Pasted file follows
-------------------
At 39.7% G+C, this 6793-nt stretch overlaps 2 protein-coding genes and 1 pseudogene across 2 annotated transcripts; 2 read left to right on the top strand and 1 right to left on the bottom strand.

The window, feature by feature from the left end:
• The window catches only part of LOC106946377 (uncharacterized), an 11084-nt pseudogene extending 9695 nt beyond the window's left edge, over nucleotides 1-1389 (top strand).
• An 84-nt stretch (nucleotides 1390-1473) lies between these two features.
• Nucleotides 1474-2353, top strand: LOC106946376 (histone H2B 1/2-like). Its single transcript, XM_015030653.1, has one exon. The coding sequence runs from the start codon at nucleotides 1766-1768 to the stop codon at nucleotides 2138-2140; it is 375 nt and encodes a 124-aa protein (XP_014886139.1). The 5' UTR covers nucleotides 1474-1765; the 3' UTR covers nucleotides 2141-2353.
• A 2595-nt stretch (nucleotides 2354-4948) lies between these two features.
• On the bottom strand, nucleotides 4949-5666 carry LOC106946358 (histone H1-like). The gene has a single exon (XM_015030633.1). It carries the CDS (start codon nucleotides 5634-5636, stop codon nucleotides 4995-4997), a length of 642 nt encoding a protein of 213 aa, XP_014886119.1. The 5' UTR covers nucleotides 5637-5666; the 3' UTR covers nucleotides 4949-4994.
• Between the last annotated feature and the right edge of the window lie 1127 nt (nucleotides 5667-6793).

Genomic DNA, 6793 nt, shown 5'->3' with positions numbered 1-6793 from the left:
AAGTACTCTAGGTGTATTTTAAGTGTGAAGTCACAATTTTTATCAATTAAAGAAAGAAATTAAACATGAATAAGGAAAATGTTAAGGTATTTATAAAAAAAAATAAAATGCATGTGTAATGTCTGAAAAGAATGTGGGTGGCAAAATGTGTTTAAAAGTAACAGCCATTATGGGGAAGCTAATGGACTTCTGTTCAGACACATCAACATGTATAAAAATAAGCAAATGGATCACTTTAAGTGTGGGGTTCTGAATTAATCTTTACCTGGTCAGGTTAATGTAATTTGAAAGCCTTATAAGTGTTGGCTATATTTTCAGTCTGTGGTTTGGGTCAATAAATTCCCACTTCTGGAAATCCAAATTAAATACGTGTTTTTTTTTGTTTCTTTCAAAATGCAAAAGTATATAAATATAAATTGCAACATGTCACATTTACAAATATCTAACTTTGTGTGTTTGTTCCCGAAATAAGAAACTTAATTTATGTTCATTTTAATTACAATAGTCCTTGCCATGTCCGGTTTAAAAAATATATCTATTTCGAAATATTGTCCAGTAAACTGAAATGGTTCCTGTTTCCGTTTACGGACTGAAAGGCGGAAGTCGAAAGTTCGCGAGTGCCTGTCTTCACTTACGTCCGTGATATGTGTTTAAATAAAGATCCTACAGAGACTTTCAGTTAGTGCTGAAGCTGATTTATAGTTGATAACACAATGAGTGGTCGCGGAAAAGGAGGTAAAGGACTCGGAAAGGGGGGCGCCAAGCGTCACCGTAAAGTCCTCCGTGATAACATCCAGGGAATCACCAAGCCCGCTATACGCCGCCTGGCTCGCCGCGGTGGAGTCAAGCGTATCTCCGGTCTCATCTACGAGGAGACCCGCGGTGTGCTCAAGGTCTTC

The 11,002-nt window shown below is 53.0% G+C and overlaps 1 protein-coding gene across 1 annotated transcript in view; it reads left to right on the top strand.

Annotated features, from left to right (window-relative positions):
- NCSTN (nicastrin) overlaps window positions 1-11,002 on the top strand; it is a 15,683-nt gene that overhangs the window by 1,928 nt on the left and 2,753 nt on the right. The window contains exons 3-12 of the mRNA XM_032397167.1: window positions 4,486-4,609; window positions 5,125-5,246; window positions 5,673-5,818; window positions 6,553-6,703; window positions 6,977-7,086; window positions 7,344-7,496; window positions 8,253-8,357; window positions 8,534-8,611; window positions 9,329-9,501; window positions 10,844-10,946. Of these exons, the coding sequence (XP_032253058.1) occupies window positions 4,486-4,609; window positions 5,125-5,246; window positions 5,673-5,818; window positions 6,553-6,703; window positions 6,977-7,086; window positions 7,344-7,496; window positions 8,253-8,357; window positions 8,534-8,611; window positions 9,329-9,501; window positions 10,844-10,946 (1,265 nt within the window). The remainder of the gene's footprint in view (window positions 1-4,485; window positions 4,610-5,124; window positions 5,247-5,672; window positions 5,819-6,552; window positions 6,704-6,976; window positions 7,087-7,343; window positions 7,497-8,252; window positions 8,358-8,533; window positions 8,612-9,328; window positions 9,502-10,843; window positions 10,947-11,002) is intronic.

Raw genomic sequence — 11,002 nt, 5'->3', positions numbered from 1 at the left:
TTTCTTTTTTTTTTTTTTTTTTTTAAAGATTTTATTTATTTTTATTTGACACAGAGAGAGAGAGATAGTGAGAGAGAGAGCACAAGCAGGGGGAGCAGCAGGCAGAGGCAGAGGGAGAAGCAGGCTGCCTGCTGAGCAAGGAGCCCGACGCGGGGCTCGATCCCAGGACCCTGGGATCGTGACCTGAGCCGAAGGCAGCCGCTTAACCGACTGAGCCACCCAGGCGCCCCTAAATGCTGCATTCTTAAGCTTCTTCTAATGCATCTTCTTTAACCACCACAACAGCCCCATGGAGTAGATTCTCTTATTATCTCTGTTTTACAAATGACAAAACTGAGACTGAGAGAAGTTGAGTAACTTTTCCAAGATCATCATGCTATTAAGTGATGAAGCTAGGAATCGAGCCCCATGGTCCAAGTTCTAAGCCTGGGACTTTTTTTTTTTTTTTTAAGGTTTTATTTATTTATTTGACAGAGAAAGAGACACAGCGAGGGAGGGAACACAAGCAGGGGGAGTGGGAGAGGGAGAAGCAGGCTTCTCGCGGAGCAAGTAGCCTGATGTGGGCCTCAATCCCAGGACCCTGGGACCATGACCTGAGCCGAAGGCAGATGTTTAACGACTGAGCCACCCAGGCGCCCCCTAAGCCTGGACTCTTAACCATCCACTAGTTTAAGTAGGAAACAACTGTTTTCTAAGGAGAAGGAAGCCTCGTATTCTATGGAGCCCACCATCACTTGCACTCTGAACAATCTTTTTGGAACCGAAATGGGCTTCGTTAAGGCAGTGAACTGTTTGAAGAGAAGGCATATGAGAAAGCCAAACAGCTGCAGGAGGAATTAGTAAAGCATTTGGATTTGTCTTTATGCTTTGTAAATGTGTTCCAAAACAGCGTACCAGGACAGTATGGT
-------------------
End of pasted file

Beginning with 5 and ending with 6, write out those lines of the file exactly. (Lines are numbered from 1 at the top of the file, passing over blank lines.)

• Nucleotides 1474-2353, top strand: LOC106946376 (histone H2B 1/2-like). Its single transcript, XM_015030653.1, has one exon. The coding sequence runs from the start codon at nucleotides 1766-1768 to the stop codon at nucleotides 2138-2140; it is 375 nt and encodes a 124-aa protein (XP_014886139.1). The 5' UTR covers nucleotides 1474-1765; the 3' UTR covers nucleotides 2141-2353.
• A 2595-nt stretch (nucleotides 2354-4948) lies between these two features.